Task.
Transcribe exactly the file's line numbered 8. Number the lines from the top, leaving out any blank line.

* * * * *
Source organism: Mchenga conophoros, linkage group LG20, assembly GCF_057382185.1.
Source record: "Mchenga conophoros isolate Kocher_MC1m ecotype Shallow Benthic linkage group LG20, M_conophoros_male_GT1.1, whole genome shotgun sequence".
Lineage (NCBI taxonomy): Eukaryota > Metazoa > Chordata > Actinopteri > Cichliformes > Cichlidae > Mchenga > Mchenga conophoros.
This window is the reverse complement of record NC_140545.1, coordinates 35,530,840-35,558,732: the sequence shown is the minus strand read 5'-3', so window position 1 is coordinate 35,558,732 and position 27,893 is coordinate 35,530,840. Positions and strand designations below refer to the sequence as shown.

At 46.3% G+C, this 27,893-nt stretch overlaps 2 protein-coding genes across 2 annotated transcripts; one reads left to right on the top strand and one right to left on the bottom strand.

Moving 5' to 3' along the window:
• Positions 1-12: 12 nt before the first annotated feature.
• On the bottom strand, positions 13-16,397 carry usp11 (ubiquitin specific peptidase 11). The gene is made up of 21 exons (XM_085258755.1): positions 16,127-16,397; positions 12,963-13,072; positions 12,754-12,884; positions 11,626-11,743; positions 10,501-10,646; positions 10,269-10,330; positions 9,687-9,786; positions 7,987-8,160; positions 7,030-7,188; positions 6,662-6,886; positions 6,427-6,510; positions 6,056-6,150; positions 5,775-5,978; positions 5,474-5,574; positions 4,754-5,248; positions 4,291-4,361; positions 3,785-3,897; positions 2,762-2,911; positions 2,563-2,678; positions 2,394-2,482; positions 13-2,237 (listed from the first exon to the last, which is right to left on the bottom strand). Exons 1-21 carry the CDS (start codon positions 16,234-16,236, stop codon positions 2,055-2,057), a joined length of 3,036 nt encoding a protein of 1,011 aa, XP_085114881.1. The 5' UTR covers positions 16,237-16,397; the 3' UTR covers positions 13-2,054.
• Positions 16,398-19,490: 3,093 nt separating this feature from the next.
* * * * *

• On the bottom strand, positions 13-16,397 carry usp11 (ubiquitin specific peptidase 11). The gene is made up of 21 exons (XM_085258755.1): positions 16,127-16,397; positions 12,963-13,072; positions 12,754-12,884; positions 11,626-11,743; positions 10,501-10,646; positions 10,269-10,330; positions 9,687-9,786; positions 7,987-8,160; positions 7,030-7,188; positions 6,662-6,886; positions 6,427-6,510; positions 6,056-6,150; positions 5,775-5,978; positions 5,474-5,574; positions 4,754-5,248; positions 4,291-4,361; positions 3,785-3,897; positions 2,762-2,911; positions 2,563-2,678; positions 2,394-2,482; positions 13-2,237 (listed from the first exon to the last, which is right to left on the bottom strand). Exons 1-21 carry the CDS (start codon positions 16,234-16,236, stop codon positions 2,055-2,057), a joined length of 3,036 nt encoding a protein of 1,011 aa, XP_085114881.1. The 5' UTR covers positions 16,237-16,397; the 3' UTR covers positions 13-2,054.